Voices from the Field 08 September 2016 By Zakiya Reid
Big Bang: The International Conference on Student-Centered Learning is an experience not to be missed. This July, I was fully immersed in the Big Picture Learning (BPL) culture while attending my first Big Bang. The experience was a whirlwind adventure—I felt like a firsthand witness of BPL’s commitment to putting learners at the center.
A Newcomer’s Introduction
If you have ever attended a Big Bang, you know that the 10 Distinguishers are always present throughout the conference experience, and there was one in particular that struck me most fervently. Advisory Structure provides an unparalleled opportunity for conference participants to reflect, connect with others, and broaden their perspectives. A couple of weeks before the conference, I learned I was placed in an advisory group with other newcomers to learn the basics of the organization. In our first advisory session, which was virtual and occurred a week before the conference, our advisor guided us through a process of discovery to uncover our unique essential question for exploration during the conference. My chosen question was: “How does equity show up in a learner-centered environment?” (More on that below!) Each day, we met with our advisory group to reflect, share, ask questions, and simply connect—much like you would see in a BPL environment.
Learners at the Center
Learners have always been at the center of BPL’s efforts and the Big Bang 2016 was no exception. Last year, BPL set an audacious goal to have learners at every table at this year’s conference—and they did. In Big Picture’s first-ever youth conference, approximately 50 BPL learners and 500 educators from across the country were gathered in one place. Learners were not on the periphery of the conference experience either. Rather, they played an integral role in the programming—making the learning relevant for all of us. The experiment was so successful, BPL plans to expand the number of learners and roles they play in future conferences.
This work is not only about creating better learning environments, it’s about creating a community for learners to thrive.
The Big Bang 2016 Experience
The Big Bang is a two and a half day experience designed for educators and learners to explore practices that promote learner engagement. The sessions were described as “dives” into critical learning content. Between the “dives,” conference participants took part in a myriad of activities to build community, learn from one another, and simply have fun. We were taken back to the future in presentations by co-founders, Dennis Littky and Elliot Washor, and Co-Executive Directors, Andrew Frishman and Carlos Moreno. Below, I’ve tried to capture the essence of the daily “dive” experience.
Day 1 of the conference consisted of learners and educators working together in two, 90-minute sessions called “mini-dives.” The mini-dive topics ranged from learners leading a session on how to include their voices in creating learner-centered environments to BPL leaders guiding us through a discussion on using integrative thinking to solve complex problems. During each mini-dive, participants were encouraged to actively consider their essential question and how they might use their new learning beyond the conference.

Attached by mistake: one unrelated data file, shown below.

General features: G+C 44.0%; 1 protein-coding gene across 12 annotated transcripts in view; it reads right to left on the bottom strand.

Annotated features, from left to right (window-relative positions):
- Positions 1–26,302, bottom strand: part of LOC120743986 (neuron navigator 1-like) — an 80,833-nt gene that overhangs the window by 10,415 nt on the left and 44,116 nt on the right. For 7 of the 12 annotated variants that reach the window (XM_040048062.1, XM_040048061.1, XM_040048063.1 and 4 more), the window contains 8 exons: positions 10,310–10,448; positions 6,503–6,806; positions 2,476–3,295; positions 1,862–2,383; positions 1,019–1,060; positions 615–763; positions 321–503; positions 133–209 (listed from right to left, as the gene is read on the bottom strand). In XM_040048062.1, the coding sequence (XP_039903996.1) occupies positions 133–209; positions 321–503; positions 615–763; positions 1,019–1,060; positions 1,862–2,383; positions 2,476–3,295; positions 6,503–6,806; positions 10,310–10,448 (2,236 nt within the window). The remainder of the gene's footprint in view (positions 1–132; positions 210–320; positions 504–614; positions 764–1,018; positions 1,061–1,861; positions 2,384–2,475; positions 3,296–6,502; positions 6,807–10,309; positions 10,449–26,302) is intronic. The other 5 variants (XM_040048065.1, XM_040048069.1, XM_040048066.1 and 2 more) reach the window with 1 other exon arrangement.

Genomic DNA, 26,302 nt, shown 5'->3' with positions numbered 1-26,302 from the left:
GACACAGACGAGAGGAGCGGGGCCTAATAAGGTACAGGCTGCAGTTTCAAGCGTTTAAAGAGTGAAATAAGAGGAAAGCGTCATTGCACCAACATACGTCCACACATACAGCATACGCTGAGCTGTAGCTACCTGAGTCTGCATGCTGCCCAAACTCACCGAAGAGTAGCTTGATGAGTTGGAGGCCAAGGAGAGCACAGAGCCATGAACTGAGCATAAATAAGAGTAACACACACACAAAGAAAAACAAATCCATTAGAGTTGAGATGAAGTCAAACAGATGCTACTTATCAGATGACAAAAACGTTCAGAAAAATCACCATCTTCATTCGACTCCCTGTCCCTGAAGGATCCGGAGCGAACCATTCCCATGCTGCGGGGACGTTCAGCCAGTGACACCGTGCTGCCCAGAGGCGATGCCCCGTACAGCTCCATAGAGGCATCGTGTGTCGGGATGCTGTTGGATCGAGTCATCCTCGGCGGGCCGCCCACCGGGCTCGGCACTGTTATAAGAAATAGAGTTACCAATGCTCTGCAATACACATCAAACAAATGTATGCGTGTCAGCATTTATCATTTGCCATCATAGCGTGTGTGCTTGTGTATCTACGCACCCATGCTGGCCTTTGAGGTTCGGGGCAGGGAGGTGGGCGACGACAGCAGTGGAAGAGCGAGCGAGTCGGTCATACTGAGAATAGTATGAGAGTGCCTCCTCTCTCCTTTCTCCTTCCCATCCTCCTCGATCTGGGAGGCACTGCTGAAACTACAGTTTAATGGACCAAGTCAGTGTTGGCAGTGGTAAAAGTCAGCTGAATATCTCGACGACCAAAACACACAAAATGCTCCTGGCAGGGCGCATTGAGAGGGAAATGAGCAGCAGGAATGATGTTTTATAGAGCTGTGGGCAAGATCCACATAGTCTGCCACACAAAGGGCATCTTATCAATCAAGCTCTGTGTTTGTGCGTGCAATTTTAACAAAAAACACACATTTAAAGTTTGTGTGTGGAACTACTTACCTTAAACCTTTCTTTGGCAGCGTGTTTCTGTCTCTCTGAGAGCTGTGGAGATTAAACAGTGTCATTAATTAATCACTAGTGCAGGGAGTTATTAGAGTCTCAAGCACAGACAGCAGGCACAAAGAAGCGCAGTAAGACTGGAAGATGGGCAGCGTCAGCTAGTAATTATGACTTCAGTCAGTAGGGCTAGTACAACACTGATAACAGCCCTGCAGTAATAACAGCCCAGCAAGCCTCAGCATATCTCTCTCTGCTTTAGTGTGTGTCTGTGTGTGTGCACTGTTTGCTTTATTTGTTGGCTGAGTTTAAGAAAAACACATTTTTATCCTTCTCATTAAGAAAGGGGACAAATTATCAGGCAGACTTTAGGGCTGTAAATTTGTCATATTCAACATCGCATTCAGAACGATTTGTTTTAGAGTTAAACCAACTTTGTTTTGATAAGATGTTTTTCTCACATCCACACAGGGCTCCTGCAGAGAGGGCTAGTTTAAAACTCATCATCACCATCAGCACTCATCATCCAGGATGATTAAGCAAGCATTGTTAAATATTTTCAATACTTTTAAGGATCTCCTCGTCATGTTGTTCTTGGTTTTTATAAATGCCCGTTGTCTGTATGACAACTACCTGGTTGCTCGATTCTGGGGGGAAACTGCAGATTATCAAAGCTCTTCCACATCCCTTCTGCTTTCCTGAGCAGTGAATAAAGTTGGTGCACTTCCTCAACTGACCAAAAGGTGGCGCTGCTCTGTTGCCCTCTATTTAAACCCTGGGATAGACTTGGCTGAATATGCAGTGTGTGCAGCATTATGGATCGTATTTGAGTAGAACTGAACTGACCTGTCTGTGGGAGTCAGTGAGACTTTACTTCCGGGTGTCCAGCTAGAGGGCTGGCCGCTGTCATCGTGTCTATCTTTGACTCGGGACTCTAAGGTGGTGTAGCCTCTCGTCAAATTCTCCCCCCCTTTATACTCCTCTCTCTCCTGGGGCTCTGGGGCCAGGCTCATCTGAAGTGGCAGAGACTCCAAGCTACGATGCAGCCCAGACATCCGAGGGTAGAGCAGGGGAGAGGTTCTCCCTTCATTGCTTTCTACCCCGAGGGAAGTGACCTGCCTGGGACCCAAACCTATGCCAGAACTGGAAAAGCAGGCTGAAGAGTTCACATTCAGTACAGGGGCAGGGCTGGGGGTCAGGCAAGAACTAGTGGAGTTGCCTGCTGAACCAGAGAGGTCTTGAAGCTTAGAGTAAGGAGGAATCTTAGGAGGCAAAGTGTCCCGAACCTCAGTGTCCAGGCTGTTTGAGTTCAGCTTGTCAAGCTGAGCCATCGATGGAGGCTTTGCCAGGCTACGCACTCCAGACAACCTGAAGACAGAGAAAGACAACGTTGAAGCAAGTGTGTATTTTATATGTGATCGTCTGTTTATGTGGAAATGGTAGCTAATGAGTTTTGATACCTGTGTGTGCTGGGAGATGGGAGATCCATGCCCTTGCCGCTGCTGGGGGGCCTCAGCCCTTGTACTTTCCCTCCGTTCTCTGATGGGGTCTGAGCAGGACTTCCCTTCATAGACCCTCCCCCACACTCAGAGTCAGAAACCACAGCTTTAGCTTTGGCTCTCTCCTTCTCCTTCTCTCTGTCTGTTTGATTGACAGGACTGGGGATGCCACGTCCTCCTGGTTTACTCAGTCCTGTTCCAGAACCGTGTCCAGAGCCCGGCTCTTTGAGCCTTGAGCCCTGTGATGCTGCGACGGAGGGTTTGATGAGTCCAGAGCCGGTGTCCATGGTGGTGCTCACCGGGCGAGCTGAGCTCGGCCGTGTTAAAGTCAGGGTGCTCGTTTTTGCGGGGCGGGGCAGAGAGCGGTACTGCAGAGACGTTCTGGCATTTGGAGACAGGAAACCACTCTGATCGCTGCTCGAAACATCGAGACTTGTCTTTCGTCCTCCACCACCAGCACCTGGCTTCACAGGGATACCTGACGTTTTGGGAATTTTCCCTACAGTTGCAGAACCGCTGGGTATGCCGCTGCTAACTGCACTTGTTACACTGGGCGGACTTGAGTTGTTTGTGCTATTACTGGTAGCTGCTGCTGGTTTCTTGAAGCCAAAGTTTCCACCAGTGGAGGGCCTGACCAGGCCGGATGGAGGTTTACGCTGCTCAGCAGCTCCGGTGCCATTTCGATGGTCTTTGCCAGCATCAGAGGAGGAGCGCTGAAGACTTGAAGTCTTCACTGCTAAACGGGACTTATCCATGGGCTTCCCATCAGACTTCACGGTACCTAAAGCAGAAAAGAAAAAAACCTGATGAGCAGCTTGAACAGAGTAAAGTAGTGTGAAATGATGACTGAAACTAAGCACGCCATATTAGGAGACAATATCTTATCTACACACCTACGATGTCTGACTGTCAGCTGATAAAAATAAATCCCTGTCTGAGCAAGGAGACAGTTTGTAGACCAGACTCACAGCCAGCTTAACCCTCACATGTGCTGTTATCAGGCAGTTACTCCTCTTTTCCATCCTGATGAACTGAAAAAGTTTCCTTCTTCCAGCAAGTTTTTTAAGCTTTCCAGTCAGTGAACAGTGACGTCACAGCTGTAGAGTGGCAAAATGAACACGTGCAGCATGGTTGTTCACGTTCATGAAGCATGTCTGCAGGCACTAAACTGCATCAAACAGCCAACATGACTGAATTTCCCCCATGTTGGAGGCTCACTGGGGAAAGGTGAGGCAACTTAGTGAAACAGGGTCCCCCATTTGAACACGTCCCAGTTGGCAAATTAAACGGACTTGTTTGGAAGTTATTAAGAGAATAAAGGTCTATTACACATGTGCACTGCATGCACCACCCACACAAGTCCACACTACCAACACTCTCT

Day 2 of the conference was reserved for learners to extend their learning beyond the walls of the conference, while educators engaged in a full-day inquiry, called “deep dives.”
“Leaving to Learn” experiences allowed learners to engage with and learn from the Orlando community. Learners were able to put their problem solving skills to the test at the local Escape Room, unleash their imaginations beyond their wildest dreams in a session with Disney Imagineers, or explore a variety of other opportunities.
Taking my place in the educator cohort, I was immediately struck by the unique opportunity to learn with a diverse group of educators, parents, BPL alumni, and advocates about what equity must look like in our learning environments—and it was exactly the inquiry I had hoped we would explore. The deep-dive broadened my definition of equity and challenged me to consider the ways that equity education, for educators and learners, has the capacity to powerfully impact our learning communities.
Day 3 was devoted to Sir Ken Robinson sharing his latest research and recommendations on how to transform learning environments. I think it is fair to say his words are best experienced by listening to them yourself—his keynote address can be found here.
The impact of having learners present at the conference was palpable. I was greatly impacted by the opportunity to learn with and from the current learners and alumni. The significance of the BPL experience shined through the powerful stories I heard and deep understanding I gained of how it has impacted these learners’ future pursuits.
I met an alum who had recently celebrated her 10-year reunion. She spoke passionately about the connection she still shares with her BPL classmates and advisor. Ultimately, her experience at BPL influenced her decision to become an educator. She is now educating young learners in her home community and hopes to become an advisor at the the BPL environment she attended. Her story, like so many I encountered at the Big Bang, illustrates the power of placing learners at the center. This work is not only about creating better learning environments, it’s about creating a community for learners to thrive.
Zakiya Reid is a consultant for Education Reimagined. Zakiya has been an educator for 16 years in both the charter and public school settings in the Washington, DC area. In 2013, she left school-based work to embark on a quest to devote her time and talent to initiatives that actively work to disrupt the status quo in education.